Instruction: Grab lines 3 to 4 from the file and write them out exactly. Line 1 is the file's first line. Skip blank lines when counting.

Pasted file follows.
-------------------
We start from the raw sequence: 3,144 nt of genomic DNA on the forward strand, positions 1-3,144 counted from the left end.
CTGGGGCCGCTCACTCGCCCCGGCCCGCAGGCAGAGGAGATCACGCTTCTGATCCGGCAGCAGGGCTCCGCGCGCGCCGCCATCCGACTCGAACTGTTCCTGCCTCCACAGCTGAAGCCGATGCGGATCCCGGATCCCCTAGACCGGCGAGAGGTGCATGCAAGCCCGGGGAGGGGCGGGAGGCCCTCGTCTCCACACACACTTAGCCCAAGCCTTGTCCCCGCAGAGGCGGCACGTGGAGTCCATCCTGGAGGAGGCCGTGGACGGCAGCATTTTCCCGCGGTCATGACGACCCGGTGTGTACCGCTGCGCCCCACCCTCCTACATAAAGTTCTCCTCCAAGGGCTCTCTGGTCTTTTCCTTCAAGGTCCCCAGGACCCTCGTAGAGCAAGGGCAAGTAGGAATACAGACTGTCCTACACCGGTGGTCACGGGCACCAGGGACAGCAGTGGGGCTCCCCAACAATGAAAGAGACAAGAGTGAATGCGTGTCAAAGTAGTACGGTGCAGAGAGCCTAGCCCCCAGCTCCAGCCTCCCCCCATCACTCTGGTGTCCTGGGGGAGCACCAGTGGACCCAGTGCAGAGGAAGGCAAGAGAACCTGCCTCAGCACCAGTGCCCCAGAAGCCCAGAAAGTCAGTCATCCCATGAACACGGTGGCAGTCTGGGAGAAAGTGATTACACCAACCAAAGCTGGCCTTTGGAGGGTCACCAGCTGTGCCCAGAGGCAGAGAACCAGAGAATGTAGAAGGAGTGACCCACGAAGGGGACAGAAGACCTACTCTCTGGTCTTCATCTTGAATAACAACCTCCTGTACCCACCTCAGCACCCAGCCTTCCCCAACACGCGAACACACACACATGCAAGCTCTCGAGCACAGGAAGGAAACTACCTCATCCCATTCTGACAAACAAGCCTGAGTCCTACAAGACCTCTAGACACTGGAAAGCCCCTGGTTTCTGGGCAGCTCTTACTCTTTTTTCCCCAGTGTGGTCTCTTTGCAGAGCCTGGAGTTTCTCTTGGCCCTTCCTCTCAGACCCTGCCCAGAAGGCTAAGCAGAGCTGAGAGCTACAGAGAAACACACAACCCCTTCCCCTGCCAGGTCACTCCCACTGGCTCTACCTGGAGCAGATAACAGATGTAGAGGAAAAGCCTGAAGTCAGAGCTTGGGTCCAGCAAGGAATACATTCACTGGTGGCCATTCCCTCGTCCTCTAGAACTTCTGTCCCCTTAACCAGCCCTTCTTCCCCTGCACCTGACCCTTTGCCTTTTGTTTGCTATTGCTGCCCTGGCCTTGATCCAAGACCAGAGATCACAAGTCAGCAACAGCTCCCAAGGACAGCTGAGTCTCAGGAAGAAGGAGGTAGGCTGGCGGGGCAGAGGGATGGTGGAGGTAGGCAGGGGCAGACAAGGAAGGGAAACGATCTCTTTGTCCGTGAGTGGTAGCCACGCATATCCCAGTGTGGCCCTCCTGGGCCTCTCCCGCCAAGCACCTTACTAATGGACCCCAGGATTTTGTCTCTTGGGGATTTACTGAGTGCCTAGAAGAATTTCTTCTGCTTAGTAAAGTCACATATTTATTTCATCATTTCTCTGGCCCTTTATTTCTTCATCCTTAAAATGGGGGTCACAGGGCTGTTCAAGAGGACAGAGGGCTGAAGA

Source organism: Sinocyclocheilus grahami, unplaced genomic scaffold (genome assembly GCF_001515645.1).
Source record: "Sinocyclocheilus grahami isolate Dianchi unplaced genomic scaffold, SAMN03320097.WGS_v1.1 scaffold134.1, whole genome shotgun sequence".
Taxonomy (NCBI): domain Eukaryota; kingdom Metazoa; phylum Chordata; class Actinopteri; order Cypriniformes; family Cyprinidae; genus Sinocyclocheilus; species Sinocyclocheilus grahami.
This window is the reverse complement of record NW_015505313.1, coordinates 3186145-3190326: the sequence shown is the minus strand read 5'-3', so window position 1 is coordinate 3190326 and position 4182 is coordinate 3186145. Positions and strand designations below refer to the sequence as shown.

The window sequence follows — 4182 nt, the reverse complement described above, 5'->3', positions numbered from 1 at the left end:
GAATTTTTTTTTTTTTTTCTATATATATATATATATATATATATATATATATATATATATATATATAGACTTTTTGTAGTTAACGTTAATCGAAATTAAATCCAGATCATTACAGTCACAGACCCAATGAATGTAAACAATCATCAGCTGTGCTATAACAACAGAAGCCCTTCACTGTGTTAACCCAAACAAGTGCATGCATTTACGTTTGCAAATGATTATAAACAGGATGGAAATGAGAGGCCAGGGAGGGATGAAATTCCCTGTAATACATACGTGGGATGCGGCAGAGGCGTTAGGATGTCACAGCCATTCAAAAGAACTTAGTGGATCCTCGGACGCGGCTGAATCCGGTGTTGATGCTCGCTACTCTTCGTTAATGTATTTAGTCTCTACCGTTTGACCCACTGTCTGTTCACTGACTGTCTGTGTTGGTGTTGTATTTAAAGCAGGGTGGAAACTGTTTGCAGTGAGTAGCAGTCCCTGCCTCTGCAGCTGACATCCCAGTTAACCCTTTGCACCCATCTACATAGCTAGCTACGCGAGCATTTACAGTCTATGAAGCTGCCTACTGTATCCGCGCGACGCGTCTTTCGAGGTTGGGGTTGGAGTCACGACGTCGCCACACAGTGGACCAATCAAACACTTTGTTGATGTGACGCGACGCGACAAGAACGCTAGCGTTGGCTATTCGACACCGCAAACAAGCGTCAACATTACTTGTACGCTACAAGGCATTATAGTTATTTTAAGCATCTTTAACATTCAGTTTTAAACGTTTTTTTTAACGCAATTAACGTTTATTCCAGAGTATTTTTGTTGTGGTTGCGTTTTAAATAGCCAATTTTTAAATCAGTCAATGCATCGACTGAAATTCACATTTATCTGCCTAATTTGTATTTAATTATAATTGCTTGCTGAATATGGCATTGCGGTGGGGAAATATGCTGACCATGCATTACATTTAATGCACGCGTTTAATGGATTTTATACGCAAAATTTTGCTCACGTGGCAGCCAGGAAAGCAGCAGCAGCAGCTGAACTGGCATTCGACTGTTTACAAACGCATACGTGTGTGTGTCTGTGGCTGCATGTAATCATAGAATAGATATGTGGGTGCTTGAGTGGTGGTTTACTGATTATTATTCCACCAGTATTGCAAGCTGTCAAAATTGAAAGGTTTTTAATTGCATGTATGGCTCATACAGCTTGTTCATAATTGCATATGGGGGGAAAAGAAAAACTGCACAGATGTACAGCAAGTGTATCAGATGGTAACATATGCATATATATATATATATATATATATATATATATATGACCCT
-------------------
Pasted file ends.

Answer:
Source organism: Sinocyclocheilus grahami, unplaced genomic scaffold (genome assembly GCF_001515645.1).
Source record: "Sinocyclocheilus grahami isolate Dianchi unplaced genomic scaffold, SAMN03320097.WGS_v1.1 scaffold134.1, whole genome shotgun sequence".